[time-nuts] Abrupt changes in TI with HP 5370B's own timebase

Tom Van Baak tvb at leapsecond.com
Wed Jun 15 19:59:12 EDT 2005


With the lack of similar tests here on my 5370
let me first say that what you're seeing is not
necessarily a "problem". It may simply be a
subtle artifact of the implementation.

But here are some additional, simple things you
can do to investigate the effect you're seeing.

1) Try a cable of different length. In the particular
self-test you're performing there is synchronization
between the main internal clock and the signal
you are measuring. A slightly different length cable
will cause the zero crossing to occur at a different
time in both the 10 MHz and the 200 MHz clocks.
It should not effect the special interpolator 256/257
199.22179 MHz clock. See chapter 8 for details.

The self-test itself is fine -- you are measuring
100 ns as expected -- but perhaps when it's run
for that long, you are exposing certain timing
boundaries in the design which would not occur
in normal use. Just a guess; I could be all wrong,
especially since the size of the jumps doesn't
sit well with me.

2) Keep the internal ref; don't use an external ref;
instead try using an independent 10 MHz input
source for your test, rather than a loop-back.

You should still get a 100 ns result but the phase
jumps you are seeing may disappear completely.
In this case, it would be due to the complete
break in both synchronization and *syntonization*
between the 10 MHz source being measured and
the internal 10 MHz 5370 clock. If this makes the
effect go away it's good news since this is a more
real-world scenario anyway.


----- Original Message -----
From: "David Kirkby" <david.kirkby at onetel.net>
To: "Discussion of precise time and frequency measurement"
<time-nuts at febo.com>
Sent: Wednesday, June 15, 2005 15:52
Subject: Re: [time-nuts] Abrupt changes in TI with HP 5370B's own timebase

> Tom Van Baak wrote:
> > David,
> >
> > Nice plots.
> Thanks Tom. As you can see, I did not put any effort into making the
> graphs look nice, but they are functional.
> > Although you got the "right answer"
> > in your initial test it was good of you to let it run
> > as long as you did.
> Computers are good for that. I've still got it running and it just looks
> like it might be about to start another slowish change. It's actually
> quite cool now.
> > What averaging mode were you using? Or were
> > you taking one 100 ns sample every 100 ms?
> There is no averaging at all. Hence the data points always differ by an
> integer multiple of 20ps (the resolution of the 5370B), which is why you
> see the straight horizontal lines.
> Actually the data points are more like 65ms apart, rather than the 100ms
> I stated, but the times on the axes are correct. They are set by the
> time for the 5370B to convert the data to ASCII and my GPIB board read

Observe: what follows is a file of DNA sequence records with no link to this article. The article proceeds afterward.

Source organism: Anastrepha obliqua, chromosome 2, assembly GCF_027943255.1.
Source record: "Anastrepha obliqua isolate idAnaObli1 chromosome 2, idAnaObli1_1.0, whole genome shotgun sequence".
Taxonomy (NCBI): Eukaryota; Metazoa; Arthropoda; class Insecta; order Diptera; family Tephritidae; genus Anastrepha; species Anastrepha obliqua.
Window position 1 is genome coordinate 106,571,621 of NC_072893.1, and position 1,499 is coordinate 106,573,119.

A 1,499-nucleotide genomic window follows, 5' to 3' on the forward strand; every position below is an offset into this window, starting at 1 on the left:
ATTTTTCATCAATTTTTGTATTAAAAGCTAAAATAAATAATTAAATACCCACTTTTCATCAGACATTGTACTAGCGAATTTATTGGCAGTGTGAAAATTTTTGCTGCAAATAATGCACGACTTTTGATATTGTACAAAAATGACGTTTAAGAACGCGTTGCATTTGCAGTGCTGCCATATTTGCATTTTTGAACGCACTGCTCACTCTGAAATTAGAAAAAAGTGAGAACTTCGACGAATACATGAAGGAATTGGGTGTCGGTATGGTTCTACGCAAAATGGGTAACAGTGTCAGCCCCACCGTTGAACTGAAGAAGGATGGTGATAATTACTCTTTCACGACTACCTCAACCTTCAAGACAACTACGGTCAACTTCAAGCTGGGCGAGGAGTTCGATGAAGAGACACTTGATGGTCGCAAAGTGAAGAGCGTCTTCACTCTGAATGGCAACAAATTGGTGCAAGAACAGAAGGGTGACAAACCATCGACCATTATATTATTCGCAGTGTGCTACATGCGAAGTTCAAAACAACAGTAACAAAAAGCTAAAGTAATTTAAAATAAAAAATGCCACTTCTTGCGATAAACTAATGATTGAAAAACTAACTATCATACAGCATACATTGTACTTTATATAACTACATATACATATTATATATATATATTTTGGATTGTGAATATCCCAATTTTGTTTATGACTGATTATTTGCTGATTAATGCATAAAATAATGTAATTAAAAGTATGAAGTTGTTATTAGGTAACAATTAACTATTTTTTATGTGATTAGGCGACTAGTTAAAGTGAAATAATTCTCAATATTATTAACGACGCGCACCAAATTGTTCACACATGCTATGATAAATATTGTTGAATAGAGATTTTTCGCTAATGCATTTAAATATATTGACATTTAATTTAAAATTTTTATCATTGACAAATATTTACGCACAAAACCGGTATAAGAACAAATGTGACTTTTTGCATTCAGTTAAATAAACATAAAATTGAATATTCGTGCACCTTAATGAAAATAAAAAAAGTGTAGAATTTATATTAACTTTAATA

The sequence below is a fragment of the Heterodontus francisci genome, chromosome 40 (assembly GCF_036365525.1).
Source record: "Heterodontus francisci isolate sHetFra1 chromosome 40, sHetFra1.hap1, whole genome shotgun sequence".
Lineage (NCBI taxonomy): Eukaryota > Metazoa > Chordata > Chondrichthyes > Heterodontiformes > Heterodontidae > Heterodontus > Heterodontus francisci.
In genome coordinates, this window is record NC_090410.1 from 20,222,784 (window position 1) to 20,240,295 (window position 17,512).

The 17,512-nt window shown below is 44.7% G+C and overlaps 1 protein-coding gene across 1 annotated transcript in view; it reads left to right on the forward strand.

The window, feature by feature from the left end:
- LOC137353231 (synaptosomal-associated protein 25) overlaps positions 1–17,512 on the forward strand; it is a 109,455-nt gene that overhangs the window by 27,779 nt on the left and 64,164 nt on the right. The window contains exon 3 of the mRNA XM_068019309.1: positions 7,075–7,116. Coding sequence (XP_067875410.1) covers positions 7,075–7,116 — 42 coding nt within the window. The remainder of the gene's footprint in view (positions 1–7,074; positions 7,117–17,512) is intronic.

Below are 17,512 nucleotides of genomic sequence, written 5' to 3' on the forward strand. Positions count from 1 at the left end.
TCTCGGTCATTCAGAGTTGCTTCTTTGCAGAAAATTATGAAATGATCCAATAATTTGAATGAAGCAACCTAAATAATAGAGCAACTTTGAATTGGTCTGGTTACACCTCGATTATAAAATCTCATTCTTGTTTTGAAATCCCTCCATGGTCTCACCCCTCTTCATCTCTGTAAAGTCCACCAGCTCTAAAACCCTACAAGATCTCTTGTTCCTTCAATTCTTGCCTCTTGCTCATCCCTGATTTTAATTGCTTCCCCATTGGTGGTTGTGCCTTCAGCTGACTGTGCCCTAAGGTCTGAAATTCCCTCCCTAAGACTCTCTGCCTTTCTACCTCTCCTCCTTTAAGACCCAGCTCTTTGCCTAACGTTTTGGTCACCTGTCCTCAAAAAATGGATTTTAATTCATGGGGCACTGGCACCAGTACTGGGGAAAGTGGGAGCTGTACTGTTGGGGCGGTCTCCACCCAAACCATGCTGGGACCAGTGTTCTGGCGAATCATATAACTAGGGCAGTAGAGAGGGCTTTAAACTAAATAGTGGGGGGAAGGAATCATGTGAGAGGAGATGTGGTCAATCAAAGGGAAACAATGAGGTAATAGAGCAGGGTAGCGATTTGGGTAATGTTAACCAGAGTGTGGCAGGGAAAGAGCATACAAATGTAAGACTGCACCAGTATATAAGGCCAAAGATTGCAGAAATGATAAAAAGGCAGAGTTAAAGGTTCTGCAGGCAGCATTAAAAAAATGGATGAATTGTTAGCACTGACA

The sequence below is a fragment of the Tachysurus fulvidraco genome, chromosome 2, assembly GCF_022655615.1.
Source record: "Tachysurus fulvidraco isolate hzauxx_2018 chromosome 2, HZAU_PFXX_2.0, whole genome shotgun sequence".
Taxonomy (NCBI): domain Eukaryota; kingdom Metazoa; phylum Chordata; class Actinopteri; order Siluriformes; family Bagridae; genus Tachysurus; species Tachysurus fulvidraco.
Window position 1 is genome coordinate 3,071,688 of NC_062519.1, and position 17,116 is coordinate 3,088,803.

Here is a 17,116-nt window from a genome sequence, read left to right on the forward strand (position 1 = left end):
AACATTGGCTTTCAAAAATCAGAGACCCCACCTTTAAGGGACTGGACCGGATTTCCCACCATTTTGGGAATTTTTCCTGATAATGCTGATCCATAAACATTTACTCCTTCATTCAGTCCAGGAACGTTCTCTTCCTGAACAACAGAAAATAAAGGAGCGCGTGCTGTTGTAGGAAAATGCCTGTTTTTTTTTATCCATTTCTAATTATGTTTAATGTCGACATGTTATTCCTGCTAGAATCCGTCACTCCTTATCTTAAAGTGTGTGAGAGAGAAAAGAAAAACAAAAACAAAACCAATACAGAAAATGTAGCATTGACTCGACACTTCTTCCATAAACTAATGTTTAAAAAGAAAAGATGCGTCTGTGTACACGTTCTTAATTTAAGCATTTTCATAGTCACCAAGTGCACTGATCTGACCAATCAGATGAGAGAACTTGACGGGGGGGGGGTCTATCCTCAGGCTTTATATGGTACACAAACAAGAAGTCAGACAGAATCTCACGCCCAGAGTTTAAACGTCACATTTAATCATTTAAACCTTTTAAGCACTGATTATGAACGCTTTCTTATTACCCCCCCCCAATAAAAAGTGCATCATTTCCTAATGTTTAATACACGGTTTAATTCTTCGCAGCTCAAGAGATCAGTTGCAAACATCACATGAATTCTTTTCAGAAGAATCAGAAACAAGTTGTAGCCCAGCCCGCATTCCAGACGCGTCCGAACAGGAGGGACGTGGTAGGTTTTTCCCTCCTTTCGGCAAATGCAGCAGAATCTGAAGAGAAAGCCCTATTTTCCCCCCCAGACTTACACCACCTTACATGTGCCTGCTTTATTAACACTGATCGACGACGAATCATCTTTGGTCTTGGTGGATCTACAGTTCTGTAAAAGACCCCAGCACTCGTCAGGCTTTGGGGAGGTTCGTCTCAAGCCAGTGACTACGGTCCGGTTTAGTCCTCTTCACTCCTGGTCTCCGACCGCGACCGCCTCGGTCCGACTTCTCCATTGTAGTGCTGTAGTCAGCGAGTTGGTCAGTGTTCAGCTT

> it, rather than any intensional delay. (As was discussed before, reading
> in ASCII is not ideal, but for this, I don't need it any more speed)
> > I agree it is unlikely a problem is with the OCXO
> > as in this self-test mode the absolute frequency
> > is irrelevant. You could double check by using
> > an external osc ref input.
> I will do that. I have a rubidium, but it not too convenient to use just
> now. I have another 10811-60111 I could put in should the need arrise,
> but I think I'll investigate the other (more likely) possibilities first.
> > However, that's not to say the OCXO is the only
> > temperature sensitive element inside a 5370,
> > especially when you're measuring picoseconds.
> I did wonder if drift in the trigger points would occur with
> temperature, which would have this same effect. That would seem quite
> possible.
> Some look to be very sharp jumps though, whereas others do look to have
> an exponential characteristic, as if they might be temperature or drift
> related.
> There is probably more than one effect showing in those graphs.  I need
> to remove and/or reduce them all before I can make any meaningful
> comparisons of oscillators.
> > I say this because your events are roughly a day
> > apart -- (12, 18) + 24 sort of equals 33 - 43.
> The problem is that that the room temperature is regulated not only by
> the Sun, but when I open windows etc.
> > Unless you get better suggestions, the first few
> > things to try are mains input voltage and ambient
> > temperature and shock/vibration.
> I'd obviously thought about temperature, but not given mains or
> vibration a thought.
> > Since you aren't
> > continuously monitoring these, you can simulate
> > each of them in turn to see if you get the 5370 to
> > show the abrupt change. Wiggling BNC cables is
> > easy as is jumping around your room. Varying
> > mains voltage is not that hard. And a hair dryer
> > works well to cause a temperature delta (as well
> > as pull nearby mains voltage down).
> You have given me some ideas there Tom.
> I have to do some real work now, so will just leave it running until I
> have time to do some more experiments. Continuous monitoring temperature
> and mains voltage should not be hard, but vibration is not something I
> can easily measure, but is easy to induce as you say.
> I'll let the group know what I find.
> David Kirkby.

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